Newly elected Malawi President Peter Mutharika has said his government will not have a luxury of settling down, saying he will get down to serious business right away pledging to target 7.5 percent annual growth over the next five years.
Mutharika, who defeated former president Joyce Banda in a contested election on May 20, said the government has” urgent work to do.”
He said Malawi is on the edge of collapsing.
“This country is dying. Organs of government departments are in a state of paralysis. The veins of the economy in the private sector and businesses are paralysed. The cost of living is no longer affordable by many anymore. We cannot even afford to heal those in pain because there is no medicine in our hospitals. It is time to get this country functioning again. And we have no time to waste,” said Mutharika.
Speaking on Monday at the Kamuzu Stadium in the commercial capital, Blantyre during his inauguration as Head of State following May 20 presidential election victory, pledged to protect the public purse in order to provide adequate public services.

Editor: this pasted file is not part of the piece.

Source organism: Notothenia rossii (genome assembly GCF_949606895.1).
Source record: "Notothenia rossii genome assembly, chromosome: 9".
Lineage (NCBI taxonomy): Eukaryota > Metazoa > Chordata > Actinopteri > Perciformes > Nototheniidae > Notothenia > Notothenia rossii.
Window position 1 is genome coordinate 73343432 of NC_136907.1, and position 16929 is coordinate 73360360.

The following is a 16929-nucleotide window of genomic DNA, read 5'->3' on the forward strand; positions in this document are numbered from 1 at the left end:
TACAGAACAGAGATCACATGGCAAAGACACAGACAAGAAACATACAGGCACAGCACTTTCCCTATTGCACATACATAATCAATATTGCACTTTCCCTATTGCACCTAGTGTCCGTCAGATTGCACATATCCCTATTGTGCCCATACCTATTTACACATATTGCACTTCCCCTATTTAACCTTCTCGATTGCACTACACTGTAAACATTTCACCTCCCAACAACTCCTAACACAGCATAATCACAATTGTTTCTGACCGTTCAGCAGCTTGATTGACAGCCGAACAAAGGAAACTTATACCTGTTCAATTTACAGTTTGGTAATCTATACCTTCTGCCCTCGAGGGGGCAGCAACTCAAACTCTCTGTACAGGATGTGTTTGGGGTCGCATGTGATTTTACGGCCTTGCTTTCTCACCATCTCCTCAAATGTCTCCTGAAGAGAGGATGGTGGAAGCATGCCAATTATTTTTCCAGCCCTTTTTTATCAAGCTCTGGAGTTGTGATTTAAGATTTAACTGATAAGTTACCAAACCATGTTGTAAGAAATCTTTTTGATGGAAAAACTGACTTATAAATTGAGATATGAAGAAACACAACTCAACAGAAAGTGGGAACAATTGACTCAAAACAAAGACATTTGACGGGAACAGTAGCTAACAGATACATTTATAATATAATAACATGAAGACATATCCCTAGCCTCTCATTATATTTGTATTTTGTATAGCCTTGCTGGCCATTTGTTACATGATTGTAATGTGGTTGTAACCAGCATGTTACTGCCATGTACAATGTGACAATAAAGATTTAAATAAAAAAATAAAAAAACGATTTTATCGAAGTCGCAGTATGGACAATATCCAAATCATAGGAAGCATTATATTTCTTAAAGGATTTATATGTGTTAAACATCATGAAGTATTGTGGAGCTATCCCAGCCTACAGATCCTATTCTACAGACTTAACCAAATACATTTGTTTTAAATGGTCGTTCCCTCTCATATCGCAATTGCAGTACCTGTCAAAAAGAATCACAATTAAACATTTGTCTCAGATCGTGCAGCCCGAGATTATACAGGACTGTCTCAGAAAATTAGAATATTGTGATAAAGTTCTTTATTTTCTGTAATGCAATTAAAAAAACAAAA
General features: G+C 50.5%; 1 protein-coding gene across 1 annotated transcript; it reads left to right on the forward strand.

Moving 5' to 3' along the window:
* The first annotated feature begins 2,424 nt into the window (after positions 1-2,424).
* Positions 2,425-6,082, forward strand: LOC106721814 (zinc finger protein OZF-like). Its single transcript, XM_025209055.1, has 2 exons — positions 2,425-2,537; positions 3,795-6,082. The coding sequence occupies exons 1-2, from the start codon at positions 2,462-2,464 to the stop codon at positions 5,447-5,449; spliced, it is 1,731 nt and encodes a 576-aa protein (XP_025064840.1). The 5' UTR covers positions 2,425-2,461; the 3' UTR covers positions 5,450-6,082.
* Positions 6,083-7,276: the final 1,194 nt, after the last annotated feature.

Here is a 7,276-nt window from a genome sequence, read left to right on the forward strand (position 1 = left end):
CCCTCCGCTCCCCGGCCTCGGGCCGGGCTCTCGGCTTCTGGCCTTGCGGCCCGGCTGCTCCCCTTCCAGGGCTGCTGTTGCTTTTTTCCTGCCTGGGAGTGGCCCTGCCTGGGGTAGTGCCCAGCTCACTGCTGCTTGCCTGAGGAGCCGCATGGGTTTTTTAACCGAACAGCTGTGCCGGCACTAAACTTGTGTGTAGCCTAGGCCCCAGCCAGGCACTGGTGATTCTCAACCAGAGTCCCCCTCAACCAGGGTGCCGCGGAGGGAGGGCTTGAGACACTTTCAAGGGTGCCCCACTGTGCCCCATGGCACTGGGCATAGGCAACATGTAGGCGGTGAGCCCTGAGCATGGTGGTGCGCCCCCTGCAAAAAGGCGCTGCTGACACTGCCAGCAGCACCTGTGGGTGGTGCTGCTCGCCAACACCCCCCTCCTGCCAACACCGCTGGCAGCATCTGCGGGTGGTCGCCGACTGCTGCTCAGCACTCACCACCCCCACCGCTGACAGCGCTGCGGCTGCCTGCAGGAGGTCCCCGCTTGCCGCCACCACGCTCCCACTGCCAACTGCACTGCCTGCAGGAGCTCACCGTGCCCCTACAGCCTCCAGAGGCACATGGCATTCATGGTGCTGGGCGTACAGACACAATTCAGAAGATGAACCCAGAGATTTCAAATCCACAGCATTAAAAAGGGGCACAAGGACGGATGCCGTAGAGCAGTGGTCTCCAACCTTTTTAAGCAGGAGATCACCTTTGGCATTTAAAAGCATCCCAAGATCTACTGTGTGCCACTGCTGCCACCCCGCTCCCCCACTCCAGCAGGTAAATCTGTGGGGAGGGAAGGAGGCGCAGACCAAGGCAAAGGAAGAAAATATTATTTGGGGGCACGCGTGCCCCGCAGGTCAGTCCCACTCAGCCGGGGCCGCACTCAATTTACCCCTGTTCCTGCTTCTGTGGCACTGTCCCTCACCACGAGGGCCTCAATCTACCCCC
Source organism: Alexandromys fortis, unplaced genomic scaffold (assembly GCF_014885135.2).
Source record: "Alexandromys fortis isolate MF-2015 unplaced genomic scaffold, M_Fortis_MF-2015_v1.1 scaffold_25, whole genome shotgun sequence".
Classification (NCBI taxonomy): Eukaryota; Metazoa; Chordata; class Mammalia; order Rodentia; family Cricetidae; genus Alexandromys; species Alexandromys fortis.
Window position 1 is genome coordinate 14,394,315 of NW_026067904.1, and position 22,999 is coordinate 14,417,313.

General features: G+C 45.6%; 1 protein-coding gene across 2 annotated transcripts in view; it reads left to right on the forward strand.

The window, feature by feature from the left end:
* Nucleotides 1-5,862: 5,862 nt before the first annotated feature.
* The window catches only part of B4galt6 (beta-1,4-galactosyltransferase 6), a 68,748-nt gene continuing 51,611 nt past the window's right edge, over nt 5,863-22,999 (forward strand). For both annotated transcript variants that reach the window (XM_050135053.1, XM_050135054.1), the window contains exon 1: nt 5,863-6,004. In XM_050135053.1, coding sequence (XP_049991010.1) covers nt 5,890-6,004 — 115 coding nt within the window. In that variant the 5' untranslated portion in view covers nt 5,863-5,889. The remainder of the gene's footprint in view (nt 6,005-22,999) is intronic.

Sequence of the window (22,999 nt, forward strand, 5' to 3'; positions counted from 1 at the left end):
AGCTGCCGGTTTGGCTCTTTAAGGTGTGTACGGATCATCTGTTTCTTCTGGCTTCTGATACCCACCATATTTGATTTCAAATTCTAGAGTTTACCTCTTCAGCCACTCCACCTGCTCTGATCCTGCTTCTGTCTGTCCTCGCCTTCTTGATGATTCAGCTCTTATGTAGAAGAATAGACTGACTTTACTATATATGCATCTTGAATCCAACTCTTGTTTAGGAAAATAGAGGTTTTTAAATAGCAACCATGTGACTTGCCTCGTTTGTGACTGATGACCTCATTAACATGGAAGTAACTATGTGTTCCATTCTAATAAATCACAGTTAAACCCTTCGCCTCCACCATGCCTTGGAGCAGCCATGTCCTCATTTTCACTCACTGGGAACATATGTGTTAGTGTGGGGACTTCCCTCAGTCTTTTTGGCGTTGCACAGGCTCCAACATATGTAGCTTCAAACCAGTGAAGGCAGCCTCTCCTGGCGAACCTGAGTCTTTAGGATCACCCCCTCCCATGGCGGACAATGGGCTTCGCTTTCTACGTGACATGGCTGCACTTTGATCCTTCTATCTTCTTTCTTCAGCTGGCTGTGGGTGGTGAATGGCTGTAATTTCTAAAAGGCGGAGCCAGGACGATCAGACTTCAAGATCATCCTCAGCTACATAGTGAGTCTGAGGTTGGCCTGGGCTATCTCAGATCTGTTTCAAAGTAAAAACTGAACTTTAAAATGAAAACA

“These include quality health care to all Malawians, quality education, good infrastructure and investing in the creation of jobs.
“We need to invest in the creation of an efficient, motivated, results-oriented civil service which will be the catalyst for the creation of wealth. Our manifesto has promised to create new wealth, and we need a motivated and performing civil service to deliver our policies to the people,” said the 74-year-old former law professor at Washington University.
He said it is now “a new beginning” for Malawi.
“Because this is a new beginning we must walk together,” said Mutharika
“This is the will of the people. May the will of the people prevail as we move forward as one nation, one country, and one destiny! And may God grant us the courage to change the things we can, the serenity to discern the things we cannot change, and the wisdom to know the difference,” he said.
Mutharika served in the cabinet of his brother, Bingu wa Mutharika, whose death in office in April 2012 led to his deputy, Joyce Banda, becoming president.